On a global scale, this has pushed many countries, particularly those in the developing world, into trading their digital independence for modernization or, in some cases, self-imposed digital isolation. The same applies to organizations across all industries, which may find themselves faced with the choice of being beholden to certain vendors or developing their own solutions from scratch at great cost.
Digital sovereignty also goes hand-in-hand with interoperability, which is vital for delivering an equitable technology environment. This is also a top priority for the EU which, for example, recently introduced a new rule forcing phone manufacturers selling their phones in the EU to support universal USB-C charging solutions. Unsurprisingly, this inspired swift condemnation from Apple – one of the world’s major closed-ecosystem technology companies – which uses its proprietary Lightning connector. The same, of course, applies to Apple’s iOS and macOS platforms, which are entirely closed ecosystems compared to Linux-based Google Android.
For consumers, this lack of interoperability is not so much of a problem. For example, Apple continues to maintain its exclusive image simply because many of their customers only use iPhones and MacBooks. But for business users, the lack of interoperability of closed-source ecosystems is increasingly problematic given the growing complexity of technology and the need to support an ever-wider range of end users. After all, not many businesses can afford to operate in a bubble. Indeed, this is one of the reasons why even Microsoft has been working towards delivering better support for and interoperability with Linux.
Open-source is essential for empowering interoperability and digital sovereignty for nonprofits, businesses, and governments alike. It has thus become essential in the digitization of both the public and private sectors and for driving innovation in a constantly changing digital-first world.
Bringing digital sovereignty to the masses with low-code development
Despite the fact that open source software already plays an integral role in business computing behind the scenes, in that it typically powers the servers delivering cloud-hosted apps, smaller organizations still have a long way to go to achieve complete digital sovereignty. For example, Amazon Web Services (AWS), despite being one of the world’s largest technology providers, uses its own variant of Linux to power its cloud services.
Of course, not many companies have a need to develop their own operating systems, but all organizations have their own unique goals and needs, which cannot always be addressed with off-the-shelf software. Even where off-the-shelf software does offer a viable solution, the issue of digital sovereignty is often quick to rear its head, especially in the case of platforms handling highly sensitive data – such as patient management systems in healthcare.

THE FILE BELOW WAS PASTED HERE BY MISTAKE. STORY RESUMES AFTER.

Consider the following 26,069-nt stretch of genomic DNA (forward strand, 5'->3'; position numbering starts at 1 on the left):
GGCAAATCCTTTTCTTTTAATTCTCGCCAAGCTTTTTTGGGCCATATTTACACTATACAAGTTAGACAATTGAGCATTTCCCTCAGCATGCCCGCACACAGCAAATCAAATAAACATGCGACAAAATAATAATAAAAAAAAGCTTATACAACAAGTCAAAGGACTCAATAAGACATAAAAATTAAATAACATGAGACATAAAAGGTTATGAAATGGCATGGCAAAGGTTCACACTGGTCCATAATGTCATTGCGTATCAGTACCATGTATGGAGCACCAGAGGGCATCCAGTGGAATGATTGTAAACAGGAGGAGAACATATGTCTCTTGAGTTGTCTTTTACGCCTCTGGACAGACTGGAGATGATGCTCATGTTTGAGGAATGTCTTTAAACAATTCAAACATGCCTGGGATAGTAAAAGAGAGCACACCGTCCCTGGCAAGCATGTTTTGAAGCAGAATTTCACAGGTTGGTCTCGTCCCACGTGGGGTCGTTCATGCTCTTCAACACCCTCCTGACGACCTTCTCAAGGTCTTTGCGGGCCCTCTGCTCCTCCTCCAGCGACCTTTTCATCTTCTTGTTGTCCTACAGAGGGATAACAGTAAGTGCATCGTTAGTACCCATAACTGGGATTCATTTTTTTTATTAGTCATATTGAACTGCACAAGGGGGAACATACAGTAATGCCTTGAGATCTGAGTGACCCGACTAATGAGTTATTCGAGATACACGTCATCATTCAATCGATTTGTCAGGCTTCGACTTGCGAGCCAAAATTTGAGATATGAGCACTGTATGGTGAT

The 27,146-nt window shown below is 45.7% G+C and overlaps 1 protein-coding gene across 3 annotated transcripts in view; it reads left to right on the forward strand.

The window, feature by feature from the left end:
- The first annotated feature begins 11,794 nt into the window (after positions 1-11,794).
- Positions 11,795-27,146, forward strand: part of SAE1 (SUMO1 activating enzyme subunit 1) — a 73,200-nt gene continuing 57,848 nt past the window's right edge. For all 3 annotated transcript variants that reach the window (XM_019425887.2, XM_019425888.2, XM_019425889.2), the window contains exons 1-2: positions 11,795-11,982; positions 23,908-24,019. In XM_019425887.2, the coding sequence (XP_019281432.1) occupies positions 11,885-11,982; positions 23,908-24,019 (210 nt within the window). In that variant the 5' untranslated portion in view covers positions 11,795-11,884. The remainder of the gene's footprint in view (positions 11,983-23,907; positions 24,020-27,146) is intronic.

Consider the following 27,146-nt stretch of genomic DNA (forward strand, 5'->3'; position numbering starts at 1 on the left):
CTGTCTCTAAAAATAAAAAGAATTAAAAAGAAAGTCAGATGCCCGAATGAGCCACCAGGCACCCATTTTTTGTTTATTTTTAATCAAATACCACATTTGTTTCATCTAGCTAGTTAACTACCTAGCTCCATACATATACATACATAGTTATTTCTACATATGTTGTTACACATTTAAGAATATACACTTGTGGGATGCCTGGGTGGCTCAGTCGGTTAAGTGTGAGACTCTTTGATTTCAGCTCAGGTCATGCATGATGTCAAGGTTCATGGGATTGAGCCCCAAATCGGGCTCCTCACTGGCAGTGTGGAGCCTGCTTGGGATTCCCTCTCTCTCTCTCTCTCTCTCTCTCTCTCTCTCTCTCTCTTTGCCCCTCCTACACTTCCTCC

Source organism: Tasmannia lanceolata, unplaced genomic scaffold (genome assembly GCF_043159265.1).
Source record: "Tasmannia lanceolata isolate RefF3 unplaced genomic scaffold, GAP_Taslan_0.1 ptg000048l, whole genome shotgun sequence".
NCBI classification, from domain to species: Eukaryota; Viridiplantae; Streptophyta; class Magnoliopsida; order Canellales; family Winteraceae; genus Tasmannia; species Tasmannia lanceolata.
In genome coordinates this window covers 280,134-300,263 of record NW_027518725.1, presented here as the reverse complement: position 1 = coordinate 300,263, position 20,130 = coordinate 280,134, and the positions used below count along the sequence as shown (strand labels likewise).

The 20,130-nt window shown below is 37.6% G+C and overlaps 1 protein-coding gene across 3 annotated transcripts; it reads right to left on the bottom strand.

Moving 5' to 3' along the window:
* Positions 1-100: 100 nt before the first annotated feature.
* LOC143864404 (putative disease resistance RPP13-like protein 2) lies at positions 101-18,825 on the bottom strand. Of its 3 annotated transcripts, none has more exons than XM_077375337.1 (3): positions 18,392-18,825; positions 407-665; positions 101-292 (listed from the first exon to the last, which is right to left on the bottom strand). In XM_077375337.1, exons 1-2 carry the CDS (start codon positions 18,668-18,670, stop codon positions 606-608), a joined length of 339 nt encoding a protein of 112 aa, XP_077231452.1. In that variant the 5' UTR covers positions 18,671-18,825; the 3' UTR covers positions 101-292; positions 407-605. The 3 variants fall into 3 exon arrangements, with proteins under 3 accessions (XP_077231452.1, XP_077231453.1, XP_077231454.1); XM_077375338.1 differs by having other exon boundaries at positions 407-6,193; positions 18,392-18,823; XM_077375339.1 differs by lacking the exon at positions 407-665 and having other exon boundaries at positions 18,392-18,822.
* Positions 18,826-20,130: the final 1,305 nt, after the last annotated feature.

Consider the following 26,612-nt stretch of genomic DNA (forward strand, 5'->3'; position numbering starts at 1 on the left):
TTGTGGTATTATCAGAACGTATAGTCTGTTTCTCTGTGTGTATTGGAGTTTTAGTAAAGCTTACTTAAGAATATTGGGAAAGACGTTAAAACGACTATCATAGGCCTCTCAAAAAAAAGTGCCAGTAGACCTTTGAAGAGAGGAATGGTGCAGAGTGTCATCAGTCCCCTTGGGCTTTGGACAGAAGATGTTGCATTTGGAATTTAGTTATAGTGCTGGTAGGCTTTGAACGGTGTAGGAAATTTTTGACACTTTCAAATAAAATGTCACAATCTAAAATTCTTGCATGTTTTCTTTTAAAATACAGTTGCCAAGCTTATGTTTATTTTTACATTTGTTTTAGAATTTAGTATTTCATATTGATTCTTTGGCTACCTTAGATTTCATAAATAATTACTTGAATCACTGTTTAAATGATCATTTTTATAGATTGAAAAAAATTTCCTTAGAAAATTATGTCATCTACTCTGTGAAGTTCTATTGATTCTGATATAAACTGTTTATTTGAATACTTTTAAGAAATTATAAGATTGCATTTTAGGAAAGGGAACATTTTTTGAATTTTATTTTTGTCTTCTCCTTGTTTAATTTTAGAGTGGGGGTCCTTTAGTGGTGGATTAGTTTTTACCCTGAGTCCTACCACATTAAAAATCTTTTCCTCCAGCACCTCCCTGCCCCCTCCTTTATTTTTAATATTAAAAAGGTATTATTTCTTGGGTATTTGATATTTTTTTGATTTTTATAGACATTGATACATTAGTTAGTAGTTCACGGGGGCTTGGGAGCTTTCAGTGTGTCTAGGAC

It is often said that every company is now a technology company, but that does not mean they all have in-house software development teams developing bespoke applications. Outsourcing custom software development is a possible alternative, but this approach comes with its own set of challenges, such as issues with collaboration and poor quality control.
Thanks to the union of open-source software and low-code software development, companies now have the opportunity to develop their own bespoke solutions without being restricted by vendor lock-in. Achieving digital sovereignty no longer need be a luxury that only the world’s most powerful businesses and governments can enjoy. Low-code platforms can also make it accessible to citizen developers – business users who have little or no software development and coding expertise of their own.
For mission-critical applications, it is vital that companies be able to apply their own expertise, as well as retain full control over their operational infrastructure and data. Thanks to low-code, they can achieve these goals by building on the past work of industry experts and making it their own – without all the complexity of traditional software development. This self-sufficient approach also enables them to keep their operations and infrastructure independent from any one technology provider, thus avoiding the problem of vendor lock-in.
What makes a low-code platform truly open?